Documents I’ve seen suggest there could be 12,000 additional car trips per day on an upgrade-heavy Leeds-Manchester line instead of a new route via Bradford.
In the north of England, Boris Johnson’s decision to downgrade Northern Powerhouse Rail (NPR) could lead to around 12,000 additional car journeys per day, according to an analysis carried out in Whitehall.
Documents seen from I, that were part of the internal government discussion on rail upgrading suggest that the decision to focus on upgrading an important section of the project rather than building a new high-speed line will result in many more people using the roads.
The papers are not official projections or impact assessments but were fed into the officials’ review of NPR proposals.
It comes after that I announced that Boris Johnson will cancel his promise to fund a new high-speed rail link in the north.
NPR’s key Leeds-Manchester section will be delivered primarily through upgrades along the existing Transpennine route rather than a new line via Bradford, as the Integrated Rail Plan will reveal this week.
The documents shared with I suggest that a new line via Bradford in the north could take up to 58,000 daily car journeys from the road by 2060.
In comparison, the modeling of a less ambitious proposal, based mainly on upgrades and sections of a new route along the existing Leeds-Manchester route, suggests that it will only require up to 46,000 off-road car journeys, which is 12,000 more journeys per day means.
The documents also suggested that a state-of-the-art plan would create 71,500 new jobs by 2060, 2,500 fewer than a new line which would create 74,000.
The North would miss out on £ 800 million of gross value added, with upgrades adding £ 13.7 billion, compared to £ 14.4 billion with a new line, the documents say.
There would also be half (530,000) as many people within 90 minutes from Manchester Airport using an upgrade-based plan, compared to 1.1 million people who would be on a new line within that travel time.
A senior official said: “Everyone knows the Chancellor is cutting corners by forcing high-speed rail to travel the cheapest route so that it can fulfill the fiscal mandate and save money on tax cuts in the next election.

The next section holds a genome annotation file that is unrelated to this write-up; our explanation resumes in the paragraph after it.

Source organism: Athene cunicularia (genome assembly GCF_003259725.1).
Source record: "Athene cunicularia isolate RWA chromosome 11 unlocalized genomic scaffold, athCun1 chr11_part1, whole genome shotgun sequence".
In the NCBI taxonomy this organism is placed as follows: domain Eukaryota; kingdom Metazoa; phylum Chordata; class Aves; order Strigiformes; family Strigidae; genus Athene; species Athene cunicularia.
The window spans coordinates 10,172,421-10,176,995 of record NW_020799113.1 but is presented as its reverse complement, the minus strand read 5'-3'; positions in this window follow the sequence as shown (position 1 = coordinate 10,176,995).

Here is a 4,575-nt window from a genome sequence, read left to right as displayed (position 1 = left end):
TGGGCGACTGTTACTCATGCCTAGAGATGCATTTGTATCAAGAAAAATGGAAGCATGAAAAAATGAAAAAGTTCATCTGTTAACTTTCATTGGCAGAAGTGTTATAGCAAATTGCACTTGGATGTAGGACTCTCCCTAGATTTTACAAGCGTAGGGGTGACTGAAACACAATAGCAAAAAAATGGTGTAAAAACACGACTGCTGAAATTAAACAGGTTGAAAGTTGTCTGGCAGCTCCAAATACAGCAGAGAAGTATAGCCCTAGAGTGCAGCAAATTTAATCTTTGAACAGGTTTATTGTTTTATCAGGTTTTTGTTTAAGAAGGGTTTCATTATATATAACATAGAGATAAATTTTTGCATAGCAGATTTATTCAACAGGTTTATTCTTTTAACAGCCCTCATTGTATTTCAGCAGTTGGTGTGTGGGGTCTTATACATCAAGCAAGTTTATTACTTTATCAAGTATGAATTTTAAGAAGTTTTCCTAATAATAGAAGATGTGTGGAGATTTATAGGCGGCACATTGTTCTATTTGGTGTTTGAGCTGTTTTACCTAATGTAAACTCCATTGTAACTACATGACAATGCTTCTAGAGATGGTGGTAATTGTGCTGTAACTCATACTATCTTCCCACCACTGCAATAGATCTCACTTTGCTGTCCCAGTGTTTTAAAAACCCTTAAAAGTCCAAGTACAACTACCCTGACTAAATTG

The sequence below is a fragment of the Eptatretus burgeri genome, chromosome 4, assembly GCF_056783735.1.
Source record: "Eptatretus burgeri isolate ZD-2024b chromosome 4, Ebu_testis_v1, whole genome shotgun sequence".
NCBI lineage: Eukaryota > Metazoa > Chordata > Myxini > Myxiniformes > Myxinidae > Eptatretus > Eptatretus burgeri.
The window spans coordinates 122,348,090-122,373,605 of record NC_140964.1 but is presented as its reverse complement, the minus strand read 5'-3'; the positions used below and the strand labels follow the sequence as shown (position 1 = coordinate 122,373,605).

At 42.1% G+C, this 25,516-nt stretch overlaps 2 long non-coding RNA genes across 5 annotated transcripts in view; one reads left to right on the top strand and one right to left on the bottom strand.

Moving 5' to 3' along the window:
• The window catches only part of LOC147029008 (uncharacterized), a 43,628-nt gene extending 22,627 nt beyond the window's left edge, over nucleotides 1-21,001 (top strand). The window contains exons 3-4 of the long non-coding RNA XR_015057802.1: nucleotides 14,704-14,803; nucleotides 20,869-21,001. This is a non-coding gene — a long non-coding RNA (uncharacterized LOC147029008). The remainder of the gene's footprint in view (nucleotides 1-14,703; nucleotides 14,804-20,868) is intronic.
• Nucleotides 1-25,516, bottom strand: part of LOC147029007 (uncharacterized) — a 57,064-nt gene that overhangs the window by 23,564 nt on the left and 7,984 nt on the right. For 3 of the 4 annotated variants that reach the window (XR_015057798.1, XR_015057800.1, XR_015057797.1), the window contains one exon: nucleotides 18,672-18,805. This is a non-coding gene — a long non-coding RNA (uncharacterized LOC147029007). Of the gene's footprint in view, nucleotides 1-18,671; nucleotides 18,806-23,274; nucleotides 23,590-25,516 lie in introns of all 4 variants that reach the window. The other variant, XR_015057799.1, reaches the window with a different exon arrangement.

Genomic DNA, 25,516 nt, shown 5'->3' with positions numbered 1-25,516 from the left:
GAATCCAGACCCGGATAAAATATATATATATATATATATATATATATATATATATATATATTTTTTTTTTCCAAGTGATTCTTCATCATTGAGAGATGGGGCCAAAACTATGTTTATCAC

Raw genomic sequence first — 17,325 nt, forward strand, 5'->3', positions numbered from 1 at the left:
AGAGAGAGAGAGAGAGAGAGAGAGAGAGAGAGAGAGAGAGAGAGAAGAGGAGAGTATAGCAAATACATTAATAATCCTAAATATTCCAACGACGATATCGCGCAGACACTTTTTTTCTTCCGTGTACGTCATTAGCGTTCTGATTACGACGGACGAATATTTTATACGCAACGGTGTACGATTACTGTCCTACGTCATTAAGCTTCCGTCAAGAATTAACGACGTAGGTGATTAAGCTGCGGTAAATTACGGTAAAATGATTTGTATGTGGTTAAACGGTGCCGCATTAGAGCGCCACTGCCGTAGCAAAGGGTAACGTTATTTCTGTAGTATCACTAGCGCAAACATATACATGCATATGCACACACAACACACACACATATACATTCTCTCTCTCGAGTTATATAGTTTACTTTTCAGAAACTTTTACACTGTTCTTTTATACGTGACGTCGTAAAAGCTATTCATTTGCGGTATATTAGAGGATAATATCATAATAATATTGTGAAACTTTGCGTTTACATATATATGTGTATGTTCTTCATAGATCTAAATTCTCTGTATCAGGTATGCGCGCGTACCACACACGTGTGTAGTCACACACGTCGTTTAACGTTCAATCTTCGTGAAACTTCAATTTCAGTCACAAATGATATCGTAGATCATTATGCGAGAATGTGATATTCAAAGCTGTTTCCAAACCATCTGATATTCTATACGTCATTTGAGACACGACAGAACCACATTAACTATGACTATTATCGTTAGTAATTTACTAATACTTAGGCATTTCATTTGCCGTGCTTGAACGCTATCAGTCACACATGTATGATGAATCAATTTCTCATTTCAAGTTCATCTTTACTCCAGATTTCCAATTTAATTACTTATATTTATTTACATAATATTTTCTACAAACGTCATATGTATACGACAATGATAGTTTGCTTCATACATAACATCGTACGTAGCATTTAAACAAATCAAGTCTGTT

“But it just means that the north is adding an environmental and economic cost, and it will continue to bother passengers as it gets the can on its way by not properly modernizing the north’s rail network for the 21st century.”
Labor said the government must do more to decarbonise transport if it is to meet net-zero ambitions.
Former Tory Transportation Secretary Robert Goodwill urged the government to maintain “safety precautions” that would allow a new NPR line to be built in the future.
He admitted that it was necessary to see whether passenger numbers recover after the Covid pandemic or whether significant numbers continue to work at home.
However, he stressed the need for a “comprehensive high-speed rail network” in the UK.
“My main concern is when we upgrade existing lines, what disruptions will travelers cause in terms of replacement buses and delays?
“We saw that the electrification of the West Coast Mainline was appalling.
Commenting on the decision to focus on upgrades, he said, “It’s a little disappointing to say the least.
“It is disappointing that we will not be performing at full capacity with regard to HS2 and East-West, Northern Powerhouse Rail.
“As part of the overall decarbonization of our economy, I believe that people who ride electric trains and don’t use their car for long distances must be part of the solution.
Shadow Transportation Secretary Jim McMahon said, “If we have any hope of achieving our goals, the government needs to do a lot more to decarbonize transport and invest in our public transportation networks to make this a viable option.
“All we see instead are empty words, broken promises and total failure for the regions and municipalities that trust this prime minister only to see him withhold his word.”
A spokesman for the Ministry of Transport said: “Work on the Integrated Railway Plan will continue.
“We will publish it shortly and will not comment on speculation.”